Some say football, or the all-conquering phenomenon of modern football anyway, was invented in 1992.
That was, after all, when the FA Premier League (on the new-fangled Sky Sports) and the European Champions League both came into being. But I’d say that, rather than being invented then, the modern game was born in that year, after a long gestation following its conception in the 1990 World Cup.
The fact that Italia ’90 – starring Cameroon’s stunning opening win against Argentina, Gazza’s tears and record TV viewing figures in the UK and around the world, despite lots of mediocre matches and violent play – helped bring back into a fashion a sport that had a rather difficult 1980s, is well established (and if you want the full story, a very good book about it has recently been published). But to me the key to why the tournament restored football to rude, lucrative health, especially in Britain, is all to do with Peter Purves.
Yes, that’s the avuncular Blue Peter-presenting, Doctor Who-sidekicking, pantomime-directing Peter Purves. Obviously he wasn’t involved with the football itself, not even as a presenter, despite his experience anchoring motorsport and darts.
But modern soccer was not an immaculate conception – and any DNA test would prove the paternity of commerce. ITV’s coverage of the 1990 World Cup was the first major sports event in Britain to attract broadcast sponsorship, something that had only recently been allowed. Just to underline that this was a glimpse of the future, the generous patron was National Power, one of the three generating companies formed for the then-current electricity privatization.
This allowed for occasional namechecks from commentators plus the logo shown in the ‘bumpers’ bookending the programmes and the commercials. But it was the forty seconds that began each ad break that truly lit the way for the soccer revolution.
Part of National Power’s £1m deal seems to have been the rights to the first advert in each break, but for some reason they only chose to make one spot, to be repeated in each slot. And it begins with our friend Mr Purves striding purposefully up the (old) Wembley Stadium tunnel on to the pitch, before turning to the camera and uttering the timeless words: ‘Have you ever wondered who is responsible for generating electricity for England and Wales?’
Even twenty-eight years later, I still haven’t wondered, let alone ordered a side dish of curiosity about Scotland or Northern Ireland. Nevertheless, the Kick Start front-man isn’t going to let us wonder for long.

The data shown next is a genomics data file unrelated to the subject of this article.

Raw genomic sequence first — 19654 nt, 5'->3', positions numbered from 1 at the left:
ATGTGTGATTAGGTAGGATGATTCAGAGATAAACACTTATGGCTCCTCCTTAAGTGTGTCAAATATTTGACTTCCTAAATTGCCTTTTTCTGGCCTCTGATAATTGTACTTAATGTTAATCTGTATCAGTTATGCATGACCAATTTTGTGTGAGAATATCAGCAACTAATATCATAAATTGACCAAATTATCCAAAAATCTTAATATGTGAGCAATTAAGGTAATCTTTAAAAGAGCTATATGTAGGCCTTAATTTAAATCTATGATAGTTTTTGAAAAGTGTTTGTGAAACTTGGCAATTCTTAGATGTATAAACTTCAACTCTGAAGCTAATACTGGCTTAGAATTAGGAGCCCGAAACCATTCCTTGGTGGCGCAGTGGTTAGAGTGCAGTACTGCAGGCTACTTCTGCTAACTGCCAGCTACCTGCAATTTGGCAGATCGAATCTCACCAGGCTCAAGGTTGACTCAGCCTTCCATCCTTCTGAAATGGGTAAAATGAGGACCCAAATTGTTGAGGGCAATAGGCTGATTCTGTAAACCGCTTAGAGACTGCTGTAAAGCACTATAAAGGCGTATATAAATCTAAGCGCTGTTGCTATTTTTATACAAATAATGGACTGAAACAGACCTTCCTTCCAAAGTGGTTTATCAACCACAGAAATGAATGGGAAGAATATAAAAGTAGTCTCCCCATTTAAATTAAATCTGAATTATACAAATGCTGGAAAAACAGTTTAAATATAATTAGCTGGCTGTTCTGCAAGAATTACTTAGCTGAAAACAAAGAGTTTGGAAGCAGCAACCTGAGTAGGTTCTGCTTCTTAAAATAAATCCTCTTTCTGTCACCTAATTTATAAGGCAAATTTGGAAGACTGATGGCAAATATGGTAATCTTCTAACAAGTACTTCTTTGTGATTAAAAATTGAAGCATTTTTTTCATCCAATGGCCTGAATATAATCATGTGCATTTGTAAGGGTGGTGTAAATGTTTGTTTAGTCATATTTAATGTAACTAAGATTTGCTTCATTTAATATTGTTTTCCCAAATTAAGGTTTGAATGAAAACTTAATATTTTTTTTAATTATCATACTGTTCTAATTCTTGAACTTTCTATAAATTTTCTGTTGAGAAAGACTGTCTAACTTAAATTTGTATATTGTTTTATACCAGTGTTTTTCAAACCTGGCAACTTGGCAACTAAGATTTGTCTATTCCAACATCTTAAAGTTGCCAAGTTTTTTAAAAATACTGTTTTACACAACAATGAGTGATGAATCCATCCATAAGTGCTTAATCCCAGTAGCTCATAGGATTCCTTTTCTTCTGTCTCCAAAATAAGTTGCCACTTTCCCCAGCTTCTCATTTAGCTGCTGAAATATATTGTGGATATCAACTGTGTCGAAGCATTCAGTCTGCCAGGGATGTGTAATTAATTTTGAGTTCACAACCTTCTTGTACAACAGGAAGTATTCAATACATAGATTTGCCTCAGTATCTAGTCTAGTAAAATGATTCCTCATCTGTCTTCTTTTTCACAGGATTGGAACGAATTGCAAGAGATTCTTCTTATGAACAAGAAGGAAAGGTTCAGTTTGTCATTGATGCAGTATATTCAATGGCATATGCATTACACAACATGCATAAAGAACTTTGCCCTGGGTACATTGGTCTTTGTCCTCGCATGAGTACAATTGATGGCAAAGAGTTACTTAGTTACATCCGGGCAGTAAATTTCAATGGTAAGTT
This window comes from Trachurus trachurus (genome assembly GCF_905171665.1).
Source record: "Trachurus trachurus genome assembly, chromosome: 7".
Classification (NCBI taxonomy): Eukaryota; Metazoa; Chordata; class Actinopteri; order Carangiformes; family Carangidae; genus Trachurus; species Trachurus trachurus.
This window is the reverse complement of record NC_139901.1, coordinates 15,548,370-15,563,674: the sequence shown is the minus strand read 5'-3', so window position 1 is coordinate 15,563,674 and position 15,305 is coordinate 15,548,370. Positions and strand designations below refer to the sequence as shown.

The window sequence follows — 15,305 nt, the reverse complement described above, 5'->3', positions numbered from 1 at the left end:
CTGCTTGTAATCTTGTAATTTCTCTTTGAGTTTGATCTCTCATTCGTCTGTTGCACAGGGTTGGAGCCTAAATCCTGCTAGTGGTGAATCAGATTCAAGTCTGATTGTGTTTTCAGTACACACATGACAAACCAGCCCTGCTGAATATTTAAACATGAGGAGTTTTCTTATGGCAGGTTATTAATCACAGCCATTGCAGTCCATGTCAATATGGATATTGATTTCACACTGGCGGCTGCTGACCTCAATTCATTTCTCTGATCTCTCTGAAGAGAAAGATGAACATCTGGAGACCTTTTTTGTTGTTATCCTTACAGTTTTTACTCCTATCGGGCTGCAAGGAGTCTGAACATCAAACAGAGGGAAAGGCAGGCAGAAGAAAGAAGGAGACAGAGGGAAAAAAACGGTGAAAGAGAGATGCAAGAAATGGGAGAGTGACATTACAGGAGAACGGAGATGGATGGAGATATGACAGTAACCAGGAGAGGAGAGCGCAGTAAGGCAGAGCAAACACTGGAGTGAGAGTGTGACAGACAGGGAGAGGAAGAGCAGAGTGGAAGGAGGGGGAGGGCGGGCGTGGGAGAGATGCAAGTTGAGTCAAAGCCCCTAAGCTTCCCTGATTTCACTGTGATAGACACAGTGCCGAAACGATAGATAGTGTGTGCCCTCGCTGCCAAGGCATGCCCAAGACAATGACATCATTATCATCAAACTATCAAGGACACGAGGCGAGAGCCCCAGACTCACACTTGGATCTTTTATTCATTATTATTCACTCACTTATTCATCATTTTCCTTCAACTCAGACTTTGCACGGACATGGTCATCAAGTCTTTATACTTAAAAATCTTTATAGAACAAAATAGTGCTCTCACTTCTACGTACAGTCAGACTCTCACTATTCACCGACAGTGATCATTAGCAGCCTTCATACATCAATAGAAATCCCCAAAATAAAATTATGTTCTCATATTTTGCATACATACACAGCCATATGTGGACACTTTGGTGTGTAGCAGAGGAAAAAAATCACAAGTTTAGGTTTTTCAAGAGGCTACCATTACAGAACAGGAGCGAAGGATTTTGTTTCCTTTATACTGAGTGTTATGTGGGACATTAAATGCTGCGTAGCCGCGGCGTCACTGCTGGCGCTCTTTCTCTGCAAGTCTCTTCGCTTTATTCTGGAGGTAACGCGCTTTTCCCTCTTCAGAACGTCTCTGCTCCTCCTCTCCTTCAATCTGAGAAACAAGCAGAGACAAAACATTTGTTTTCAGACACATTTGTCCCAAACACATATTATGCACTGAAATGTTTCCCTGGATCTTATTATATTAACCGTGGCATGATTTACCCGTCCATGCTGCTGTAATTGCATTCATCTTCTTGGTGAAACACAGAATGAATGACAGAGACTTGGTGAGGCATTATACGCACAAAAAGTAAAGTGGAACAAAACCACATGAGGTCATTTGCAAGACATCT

‘Last year,’ he explains as we see floodlights begin to flicker into life, ‘if you added together all the electricity from everyone else’s power stations it would come to this much – about 56 per cent of the total you need.’
Sure enough, 56 per cent of the pitch is lit up (well, just past the halfway line anyway). You might say: ‘Fifty-six per cent seems quite a lot, and plus, Peter, you said “everyone else’s power stations” but not revealed any other information. Do you mean your own personal power stations? How much did you earn from your mid-eighties gameshow Babble?’ But this is not the time to pick such nits, since he is about to, as Purves knowingly puts it, ‘enlighten’ us as to where the other 44 per cent is produced.
The moment the sometime Valerie Singleton squeeze says the word ‘enlighten’, the music swirls and the remaining 44 per cent of the floodlights burst into life with far more fanfare (figuratively and literally) than the pathetic preceding 56 per cent. ‘It came from the power stations of National Power – the biggest single generator of electricity in Britain,’ a proud future Crufts commentator concludes.
And that’s it. At no point are we advised what we can do with that information – write to the relevant authorities to insist that only the National Power-generated 44 per cent is pumped into our homes, perhaps?
But assuming the idea was just to impress a relatively new and previously obscure company into the public imagination, it worked. According to a survey in summer 1990, National Power ‘according to unprompted brand-awareness indicators, was one of the three best remembered marques in the UK’, behind Mars and Coca-Cola – both official World Cup sponsors.
There was the proof. Football may have been unloved in the previous decade but now, in the space of forty Purves-fronted seconds courtesy of that most 1980s of British things, utility privatisation, there was no turning back.
Have you ever wondered who was responsible for modern football? The Premier League, satellite television, David Beckham on billboards in just his pants, Qatar 2022 – could any of this truly have happened without a much-loved former kids TV frontman flogging something you couldn’t strictly buy at half-time of Italy v Czechoslovakia? Or at least 44 per cent of it.